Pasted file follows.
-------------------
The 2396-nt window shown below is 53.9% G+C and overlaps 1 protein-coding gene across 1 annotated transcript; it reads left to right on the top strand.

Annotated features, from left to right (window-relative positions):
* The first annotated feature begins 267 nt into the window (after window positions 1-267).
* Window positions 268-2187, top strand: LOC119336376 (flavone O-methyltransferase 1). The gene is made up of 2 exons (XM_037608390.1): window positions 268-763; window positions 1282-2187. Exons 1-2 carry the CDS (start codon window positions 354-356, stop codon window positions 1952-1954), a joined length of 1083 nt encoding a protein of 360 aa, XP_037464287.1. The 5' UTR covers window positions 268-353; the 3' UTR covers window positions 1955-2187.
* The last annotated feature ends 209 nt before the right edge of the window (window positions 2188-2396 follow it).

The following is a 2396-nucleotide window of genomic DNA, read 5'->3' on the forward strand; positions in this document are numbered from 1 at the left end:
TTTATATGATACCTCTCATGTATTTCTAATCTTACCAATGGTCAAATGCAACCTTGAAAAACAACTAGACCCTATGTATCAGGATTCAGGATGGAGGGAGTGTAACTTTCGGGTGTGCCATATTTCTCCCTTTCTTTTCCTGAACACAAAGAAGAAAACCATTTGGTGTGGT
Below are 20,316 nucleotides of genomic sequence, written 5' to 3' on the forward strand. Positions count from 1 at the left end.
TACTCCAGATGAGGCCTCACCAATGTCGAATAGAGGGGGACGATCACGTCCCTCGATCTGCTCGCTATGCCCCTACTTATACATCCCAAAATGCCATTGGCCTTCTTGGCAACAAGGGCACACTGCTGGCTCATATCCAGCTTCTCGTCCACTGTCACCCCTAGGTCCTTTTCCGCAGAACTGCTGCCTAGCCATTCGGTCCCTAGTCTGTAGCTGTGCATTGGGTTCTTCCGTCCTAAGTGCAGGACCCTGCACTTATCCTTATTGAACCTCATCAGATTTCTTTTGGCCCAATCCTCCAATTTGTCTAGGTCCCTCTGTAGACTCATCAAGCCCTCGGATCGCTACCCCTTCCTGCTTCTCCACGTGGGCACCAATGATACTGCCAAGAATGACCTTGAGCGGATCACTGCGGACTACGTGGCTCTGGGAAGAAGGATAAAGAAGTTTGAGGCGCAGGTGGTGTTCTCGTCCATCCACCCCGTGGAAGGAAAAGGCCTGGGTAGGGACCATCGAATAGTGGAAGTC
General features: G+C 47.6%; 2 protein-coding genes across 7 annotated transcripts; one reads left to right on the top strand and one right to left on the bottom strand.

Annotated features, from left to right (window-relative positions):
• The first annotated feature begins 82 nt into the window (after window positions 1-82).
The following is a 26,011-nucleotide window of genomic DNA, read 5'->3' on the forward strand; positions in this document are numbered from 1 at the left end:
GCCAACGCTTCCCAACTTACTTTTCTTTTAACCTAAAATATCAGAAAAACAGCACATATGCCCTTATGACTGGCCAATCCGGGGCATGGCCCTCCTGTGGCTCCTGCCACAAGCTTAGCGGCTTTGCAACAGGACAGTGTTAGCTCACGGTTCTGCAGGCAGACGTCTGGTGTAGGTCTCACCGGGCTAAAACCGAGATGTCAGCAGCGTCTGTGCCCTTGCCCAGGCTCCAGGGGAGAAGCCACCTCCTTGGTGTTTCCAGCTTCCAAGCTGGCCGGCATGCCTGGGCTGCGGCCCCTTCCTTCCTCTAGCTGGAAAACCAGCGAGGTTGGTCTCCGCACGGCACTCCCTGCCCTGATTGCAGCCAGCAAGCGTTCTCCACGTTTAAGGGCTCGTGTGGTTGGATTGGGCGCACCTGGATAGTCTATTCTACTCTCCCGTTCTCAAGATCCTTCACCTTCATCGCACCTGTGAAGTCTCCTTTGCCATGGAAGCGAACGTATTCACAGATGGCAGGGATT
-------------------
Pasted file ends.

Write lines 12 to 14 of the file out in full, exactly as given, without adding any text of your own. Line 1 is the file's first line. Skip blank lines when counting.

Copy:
• The first annotated feature begins 82 nt into the window (after window positions 1-82).
The following is a 26,011-nucleotide window of genomic DNA, read 5'->3' on the forward strand; positions in this document are numbered from 1 at the left end:
GCCAACGCTTCCCAACTTACTTTTCTTTTAACCTAAAATATCAGAAAAACAGCACATATGCCCTTATGACTGGCCAATCCGGGGCATGGCCCTCCTGTGGCTCCTGCCACAAGCTTAGCGGCTTTGCAACAGGACAGTGTTAGCTCACGGTTCTGCAGGCAGACGTCTGGTGTAGGTCTCACCGGGCTAAAACCGAGATGTCAGCAGCGTCTGTGCCCTTGCCCAGGCTCCAGGGGAGAAGCCACCTCCTTGGTGTTTCCAGCTTCCAAGCTGGCCGGCATGCCTGGGCTGCGGCCCCTTCCTTCCTCTAGCTGGAAAACCAGCGAGGTTGGTCTCCGCACGGCACTCCCTGCCCTGATTGCAGCCAGCAAGCGTTCTCCACGTTTAAGGGCTCGTGTGGTTGGATTGGGCGCACCTGGATAGTCTATTCTACTCTCCCGTTCTCAAGATCCTTCACCTTCATCGCACCTGTGAAGTCTCCTTTGCCATGGAAGCGAACGTATTCACAGATGGCAGGGATT